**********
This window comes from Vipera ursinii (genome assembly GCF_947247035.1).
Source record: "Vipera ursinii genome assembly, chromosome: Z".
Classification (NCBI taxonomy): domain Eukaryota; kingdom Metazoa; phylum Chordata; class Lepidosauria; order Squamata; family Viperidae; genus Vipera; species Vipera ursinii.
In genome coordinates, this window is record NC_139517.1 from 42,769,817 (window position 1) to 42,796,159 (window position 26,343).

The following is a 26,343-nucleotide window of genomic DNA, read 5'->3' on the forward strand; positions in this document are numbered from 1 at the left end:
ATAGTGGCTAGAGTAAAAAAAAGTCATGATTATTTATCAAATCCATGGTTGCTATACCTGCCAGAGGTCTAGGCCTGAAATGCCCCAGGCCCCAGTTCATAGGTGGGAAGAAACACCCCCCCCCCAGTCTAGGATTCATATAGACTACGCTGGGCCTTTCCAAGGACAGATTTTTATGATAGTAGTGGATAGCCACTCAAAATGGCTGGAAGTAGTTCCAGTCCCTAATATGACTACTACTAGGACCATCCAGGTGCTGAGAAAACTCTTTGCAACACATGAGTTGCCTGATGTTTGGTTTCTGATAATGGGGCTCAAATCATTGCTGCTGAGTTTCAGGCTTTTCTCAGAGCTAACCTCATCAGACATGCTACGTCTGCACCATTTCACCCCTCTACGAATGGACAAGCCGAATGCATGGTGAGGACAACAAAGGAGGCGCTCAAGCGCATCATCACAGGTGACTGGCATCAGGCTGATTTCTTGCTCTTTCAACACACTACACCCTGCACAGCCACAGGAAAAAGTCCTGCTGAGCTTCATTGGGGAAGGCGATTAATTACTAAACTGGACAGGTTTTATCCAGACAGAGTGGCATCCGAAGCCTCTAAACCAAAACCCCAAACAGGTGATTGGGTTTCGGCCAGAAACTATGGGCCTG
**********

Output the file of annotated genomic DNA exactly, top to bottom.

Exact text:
This window comes from Vipera ursinii (genome assembly GCF_947247035.1).
Source record: "Vipera ursinii genome assembly, chromosome: Z".
Classification (NCBI taxonomy): domain Eukaryota; kingdom Metazoa; phylum Chordata; class Lepidosauria; order Squamata; family Viperidae; genus Vipera; species Vipera ursinii.
In genome coordinates, this window is record NC_139517.1 from 42,769,817 (window position 1) to 42,796,159 (window position 26,343).

The following is a 26,343-nucleotide window of genomic DNA, read 5'->3' on the forward strand; positions in this document are numbered from 1 at the left end:
ATAGTGGCTAGAGTAAAAAAAAGTCATGATTATTTATCAAATCCATGGTTGCTATACCTGCCAGAGGTCTAGGCCTGAAATGCCCCAGGCCCCAGTTCATAGGTGGGAAGAAACACCCCCCCCCCAGTCTAGGATTCATATAGACTACGCTGGGCCTTTCCAAGGACAGATTTTTATGATAGTAGTGGATAGCCACTCAAAATGGCTGGAAGTAGTTCCAGTCCCTAATATGACTACTACTAGGACCATCCAGGTGCTGAGAAAACTCTTTGCAACACATGAGTTGCCTGATGTTTGGTTTCTGATAATGGGGCTCAAATCATTGCTGCTGAGTTTCAGGCTTTTCTCAGAGCTAACCTCATCAGACATGCTACGTCTGCACCATTTCACCCCTCTACGAATGGACAAGCCGAATGCATGGTGAGGACAACAAAGGAGGCGCTCAAGCGCATCATCACAGGTGACTGGCATCAGGCTGATTTCTTGCTCTTTCAACACACTACACCCTGCACAGCCACAGGAAAAAGTCCTGCTGAGCTTCATTGGGGAAGGCGATTAATTACTAAACTGGACAGGTTTTATCCAGACAGAGTGGCATCCGAAGCCTCTAAACCAAAACCCCAAACAGGTGATTGGGTTTCGGCCAGAAACTATGGGCCTG